What I Didn’t Like. The writing and dialogue was extremely stilted in this book, and there was a lack of smoothness that slowed the pace of the book. But that isn’t really where the problem was for me.
What Made it a DNF. While I didn’t like the writing style and couldn’t make a connection with any of the characters, it doesn’t help that I absolutely HATE stories about fires. Nora Robert’s Blue Smoke comes to mind, along with Backdraft, Ladder 49 and the Hindenburg. I just don’t like stories about fire, firefighters or burns. I have tremendous respect for the men and women that do those jobs, but I can’t handle stories about them, or the victims of fire. In addition there are a spectacular amount of 9/11 references. To me, memories of that day and romance just don’t mix. I stood in my office building on 6th Avenue and watched a fire bomb explode out of the South Tower after the plane hit it. I have never felt so helpless in my life. There is nothing romantic about that. NOR DO I THINK IT WAS THE AUTHOR’S INTENTION TO MAKE IT SO. However, it’s hard to talk about NYC firefighters without discussing 9/11, ergo, no makings of a romance here for me.
Book: Gone With The Witch
Author: Annette Blair
In Brief. Storm Cartwright is a witch, a triplet, and an orphan. She’s sassy, sexy, and hears babies crying, especially when she’s around Aiden McCloud. She thinks the baby she’s hearing is somehow connected to Aiden, and plans a trap for the gorgeous restoration specialist. Their adventure takes them up and down the East Coast as they fall for each other while following Storm’s psychic voice.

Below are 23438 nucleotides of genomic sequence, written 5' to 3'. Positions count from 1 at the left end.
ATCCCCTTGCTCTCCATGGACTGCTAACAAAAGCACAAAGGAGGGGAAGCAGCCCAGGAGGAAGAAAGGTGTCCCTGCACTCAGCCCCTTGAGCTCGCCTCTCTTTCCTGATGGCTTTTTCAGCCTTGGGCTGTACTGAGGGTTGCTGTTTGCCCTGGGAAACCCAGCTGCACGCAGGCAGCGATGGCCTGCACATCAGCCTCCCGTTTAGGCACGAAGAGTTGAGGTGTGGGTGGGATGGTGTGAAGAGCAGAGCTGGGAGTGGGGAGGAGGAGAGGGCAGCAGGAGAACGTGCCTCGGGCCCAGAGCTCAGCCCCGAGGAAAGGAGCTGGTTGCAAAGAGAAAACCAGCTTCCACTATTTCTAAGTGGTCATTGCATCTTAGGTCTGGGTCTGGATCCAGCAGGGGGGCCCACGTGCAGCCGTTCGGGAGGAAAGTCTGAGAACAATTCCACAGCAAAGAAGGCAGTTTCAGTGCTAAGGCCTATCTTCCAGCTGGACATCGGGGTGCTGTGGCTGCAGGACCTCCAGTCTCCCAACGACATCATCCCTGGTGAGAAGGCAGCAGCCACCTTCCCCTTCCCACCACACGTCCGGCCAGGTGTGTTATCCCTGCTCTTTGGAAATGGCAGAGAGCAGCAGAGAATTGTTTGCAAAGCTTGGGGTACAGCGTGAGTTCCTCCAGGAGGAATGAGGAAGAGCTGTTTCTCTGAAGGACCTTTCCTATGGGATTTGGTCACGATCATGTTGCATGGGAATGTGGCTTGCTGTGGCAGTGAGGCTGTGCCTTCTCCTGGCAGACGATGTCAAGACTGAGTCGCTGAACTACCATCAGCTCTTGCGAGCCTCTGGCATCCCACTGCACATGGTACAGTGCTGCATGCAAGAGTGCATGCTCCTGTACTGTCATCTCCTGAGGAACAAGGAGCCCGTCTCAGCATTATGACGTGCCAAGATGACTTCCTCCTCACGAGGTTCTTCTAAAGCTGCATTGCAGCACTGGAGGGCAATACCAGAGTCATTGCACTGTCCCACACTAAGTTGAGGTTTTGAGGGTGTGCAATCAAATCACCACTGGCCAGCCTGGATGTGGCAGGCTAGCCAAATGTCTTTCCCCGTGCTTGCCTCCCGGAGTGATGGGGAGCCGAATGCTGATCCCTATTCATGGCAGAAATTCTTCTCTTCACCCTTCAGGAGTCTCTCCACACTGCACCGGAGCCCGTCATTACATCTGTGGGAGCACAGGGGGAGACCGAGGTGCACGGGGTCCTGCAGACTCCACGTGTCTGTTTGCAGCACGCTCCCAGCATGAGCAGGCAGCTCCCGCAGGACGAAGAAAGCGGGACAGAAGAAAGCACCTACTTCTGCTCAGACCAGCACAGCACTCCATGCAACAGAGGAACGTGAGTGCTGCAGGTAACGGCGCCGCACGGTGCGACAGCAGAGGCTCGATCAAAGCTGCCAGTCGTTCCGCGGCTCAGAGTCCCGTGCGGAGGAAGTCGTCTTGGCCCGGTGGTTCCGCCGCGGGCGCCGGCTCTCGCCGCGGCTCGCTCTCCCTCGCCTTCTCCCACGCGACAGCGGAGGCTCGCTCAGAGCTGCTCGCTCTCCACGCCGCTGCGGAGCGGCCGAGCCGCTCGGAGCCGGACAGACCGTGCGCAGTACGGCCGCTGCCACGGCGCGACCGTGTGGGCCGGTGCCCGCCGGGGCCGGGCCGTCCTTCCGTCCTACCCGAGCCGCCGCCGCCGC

What I Liked. This book had a lot of snappy, upbeat dialogue, which is hard to do when the heroine is supposedly hearing children crying in need. It was delightful to read Aiden’s comebacks to Storm’s provocative comments and actions, rather than him being all frowny-alpha-male. Ms. Blair does a nice job of taking the characters on both a physical and emotional journey during which they both learn things about themselves and learn to (mostly) trust each other.
What I Didn’t Like. *Ahem*…for me there’s good sex writing, and there’s bad sex writing…and then there’s writing that simply makes me cringe. Reading some of the passages was like having a bucket of cold water dumped over my head – it completely took me out of the book. I’m all for a great sexy romp, but the allusions and metaphors GWTW got outta control for me. I’ve hidden this just in case you don’t want to be spoiled or don’t want to read about sex…at least I think it’s sex (pssst… it’s hidden):
Storm fell asleep on her stomach with Aiden petting Elektra, and woke up as Triton began to…mate…with her again, but this time Aiden also wanted to kiss Elektra, so he raised her hips and entered her from behind, slipping his dragon so deep it kissed her pulsing womb.